Shaman of Forgotten Ways. Maybe if getting to eleven mana was even remotely reasonable. Shorecrasher Elemental. Bleh, triple blue? Surrak, the Hunt Caller. Taigam's Scheming. Wait, what was the one before that?

Just like that, my Gatherer search had come to an end. I was in hour 25 of Magic Online play with Bant Company and I had come to a realization: I could never beat ramp. Mono-green, R/G, it didn't matter, I couldn't win. Sure, maybe I could have just trusted any of the plethora of articles saying that every ramp strategy was an awful matchup for Bant Company. Instead, I found out the hard way. And now that I knew, I was far from okay with this fact.

Some people have it in them to be okay with unwinnable matchups. They are willing to trust in their metagaming and don't mind that their match is close to decided before opening hands are drawn. Not me. I like my Magic like I like my coin flips: 55-45. Playing Magic is what draws me to this game; not brewing decks or studying metagames, but engaging in fair mental combat with my opponent. Sometimes an 80-20 or two can't be avoided; in Modern or Legacy they are sadly par for the course. But to calmly acquiesce to one in Standard of all places? Unacceptable.

Hence the Gatherer search. I was five pages into a list of every green, blue, or white card in Standard and things weren't looking good. Normally on a deep Gatherer dive like this I would have a lengthy list of possibilities, but this time I had zilch. The memories dancing in my head of mediocre ramp starts crushing me whispered that none of these cards would be good enough. Surrak, the Hunt Caller was the best I found, but honestly, I wasn't that excited. Sure, the aggressive draws he promised tantalized me, but my expectations were tempered due to the fact that you can't even find him with a Collected Company! Surrak, the Hunt Caller's hardly a team player, after all.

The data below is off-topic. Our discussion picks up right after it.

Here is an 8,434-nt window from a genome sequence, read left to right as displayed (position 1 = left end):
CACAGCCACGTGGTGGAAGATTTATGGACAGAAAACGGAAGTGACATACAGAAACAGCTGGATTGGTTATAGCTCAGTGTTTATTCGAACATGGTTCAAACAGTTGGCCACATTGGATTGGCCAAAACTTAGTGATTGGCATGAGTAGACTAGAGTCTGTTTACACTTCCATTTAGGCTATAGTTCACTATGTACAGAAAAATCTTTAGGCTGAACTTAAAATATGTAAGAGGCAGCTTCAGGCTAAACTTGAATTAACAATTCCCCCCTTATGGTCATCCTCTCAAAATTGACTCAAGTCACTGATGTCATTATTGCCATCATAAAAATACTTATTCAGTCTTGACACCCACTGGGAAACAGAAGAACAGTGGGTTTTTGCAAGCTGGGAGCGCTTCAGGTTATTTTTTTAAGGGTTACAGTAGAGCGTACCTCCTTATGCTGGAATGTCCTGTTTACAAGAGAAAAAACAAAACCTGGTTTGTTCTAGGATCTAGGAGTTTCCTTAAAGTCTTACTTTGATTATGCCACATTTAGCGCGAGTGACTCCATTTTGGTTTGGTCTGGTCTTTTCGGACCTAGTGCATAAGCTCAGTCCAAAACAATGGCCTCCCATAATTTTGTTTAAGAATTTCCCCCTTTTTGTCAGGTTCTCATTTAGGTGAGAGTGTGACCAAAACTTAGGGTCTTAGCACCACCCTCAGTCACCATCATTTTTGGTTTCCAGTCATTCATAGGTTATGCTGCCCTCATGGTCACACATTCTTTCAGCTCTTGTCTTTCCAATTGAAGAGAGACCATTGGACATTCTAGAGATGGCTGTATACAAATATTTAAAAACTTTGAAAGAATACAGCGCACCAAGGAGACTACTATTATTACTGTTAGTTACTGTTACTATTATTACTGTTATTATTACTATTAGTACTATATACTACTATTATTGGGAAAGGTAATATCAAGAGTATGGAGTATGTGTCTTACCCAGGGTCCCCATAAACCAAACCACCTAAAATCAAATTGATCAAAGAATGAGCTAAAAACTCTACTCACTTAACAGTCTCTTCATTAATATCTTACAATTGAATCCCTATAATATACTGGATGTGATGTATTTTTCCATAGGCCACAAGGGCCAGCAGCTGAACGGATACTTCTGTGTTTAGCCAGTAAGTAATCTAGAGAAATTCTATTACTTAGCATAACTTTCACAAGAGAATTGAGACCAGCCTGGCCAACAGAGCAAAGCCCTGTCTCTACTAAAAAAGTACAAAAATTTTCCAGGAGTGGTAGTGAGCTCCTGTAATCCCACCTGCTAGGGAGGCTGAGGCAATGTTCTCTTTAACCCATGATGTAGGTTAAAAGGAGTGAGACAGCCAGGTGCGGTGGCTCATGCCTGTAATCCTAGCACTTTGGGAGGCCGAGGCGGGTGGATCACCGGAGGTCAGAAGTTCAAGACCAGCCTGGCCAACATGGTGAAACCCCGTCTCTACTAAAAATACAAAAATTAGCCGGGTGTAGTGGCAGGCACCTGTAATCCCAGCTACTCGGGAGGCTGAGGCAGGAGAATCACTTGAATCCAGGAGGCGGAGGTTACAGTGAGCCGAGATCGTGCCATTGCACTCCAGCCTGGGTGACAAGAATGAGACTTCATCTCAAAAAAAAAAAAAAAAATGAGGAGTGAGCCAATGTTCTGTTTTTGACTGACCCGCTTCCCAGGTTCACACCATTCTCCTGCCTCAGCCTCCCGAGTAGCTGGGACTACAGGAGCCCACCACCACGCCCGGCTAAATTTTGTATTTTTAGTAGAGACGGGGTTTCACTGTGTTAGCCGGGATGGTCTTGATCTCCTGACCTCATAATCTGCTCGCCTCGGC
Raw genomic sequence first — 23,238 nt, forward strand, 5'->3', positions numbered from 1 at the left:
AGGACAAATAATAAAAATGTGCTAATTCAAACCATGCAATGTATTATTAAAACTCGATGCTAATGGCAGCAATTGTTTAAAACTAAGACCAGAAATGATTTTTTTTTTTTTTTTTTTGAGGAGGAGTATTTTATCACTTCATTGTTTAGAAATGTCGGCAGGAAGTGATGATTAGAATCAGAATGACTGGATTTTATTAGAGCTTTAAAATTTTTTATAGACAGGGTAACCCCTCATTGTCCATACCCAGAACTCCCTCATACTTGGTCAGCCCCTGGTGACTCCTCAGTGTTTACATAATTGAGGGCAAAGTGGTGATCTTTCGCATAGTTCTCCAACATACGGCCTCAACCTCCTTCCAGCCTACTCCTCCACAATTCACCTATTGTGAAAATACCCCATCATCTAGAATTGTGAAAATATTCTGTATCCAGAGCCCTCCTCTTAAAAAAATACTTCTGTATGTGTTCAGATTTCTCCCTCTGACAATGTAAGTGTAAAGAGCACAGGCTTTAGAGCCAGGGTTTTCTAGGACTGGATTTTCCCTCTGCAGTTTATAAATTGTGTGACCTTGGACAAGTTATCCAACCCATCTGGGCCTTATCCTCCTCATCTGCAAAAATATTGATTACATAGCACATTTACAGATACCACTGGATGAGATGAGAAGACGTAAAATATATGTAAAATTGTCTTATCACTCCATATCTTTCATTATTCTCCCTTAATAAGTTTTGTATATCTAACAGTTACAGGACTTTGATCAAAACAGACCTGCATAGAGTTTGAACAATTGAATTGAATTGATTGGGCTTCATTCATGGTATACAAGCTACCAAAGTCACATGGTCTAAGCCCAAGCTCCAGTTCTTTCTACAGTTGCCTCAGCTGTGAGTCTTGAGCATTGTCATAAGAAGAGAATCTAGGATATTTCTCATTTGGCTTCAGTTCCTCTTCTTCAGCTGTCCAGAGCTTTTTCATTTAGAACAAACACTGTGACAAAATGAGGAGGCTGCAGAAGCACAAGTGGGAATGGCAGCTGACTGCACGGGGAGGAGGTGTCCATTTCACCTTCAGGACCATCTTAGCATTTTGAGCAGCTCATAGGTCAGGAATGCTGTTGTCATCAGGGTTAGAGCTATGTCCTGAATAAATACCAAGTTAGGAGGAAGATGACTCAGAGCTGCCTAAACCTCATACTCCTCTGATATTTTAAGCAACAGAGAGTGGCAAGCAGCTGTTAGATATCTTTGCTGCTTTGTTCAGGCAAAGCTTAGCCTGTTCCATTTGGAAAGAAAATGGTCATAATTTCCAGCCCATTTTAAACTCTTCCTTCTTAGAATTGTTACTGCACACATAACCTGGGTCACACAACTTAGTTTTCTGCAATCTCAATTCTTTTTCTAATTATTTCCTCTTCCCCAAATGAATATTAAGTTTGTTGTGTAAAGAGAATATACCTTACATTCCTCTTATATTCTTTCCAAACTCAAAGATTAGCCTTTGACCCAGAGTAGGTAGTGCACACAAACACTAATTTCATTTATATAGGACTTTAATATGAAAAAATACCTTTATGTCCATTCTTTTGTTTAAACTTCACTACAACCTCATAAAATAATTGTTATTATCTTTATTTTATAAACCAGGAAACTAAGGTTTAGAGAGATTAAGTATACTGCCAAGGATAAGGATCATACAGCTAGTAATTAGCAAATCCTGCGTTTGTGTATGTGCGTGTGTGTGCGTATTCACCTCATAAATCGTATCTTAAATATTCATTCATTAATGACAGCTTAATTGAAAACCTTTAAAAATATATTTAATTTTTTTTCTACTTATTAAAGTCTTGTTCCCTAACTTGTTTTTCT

Office Politics

Well, I was wrong. Surrak, the Hunt Caller was powerful — more powerful than I had imagined. Five hasty power on turn four was, as I had thought, good enough to get close to winning the game without actually winning it. The unexpected factor was just how good the implied three power of haste every turn for the rest of the game was. I hadn't realized just how good a simple Fervor effect would be. For the first time, I found myself winning games against ramp. I was sold. Quite the salesman, that Surrak, the Hunt Caller.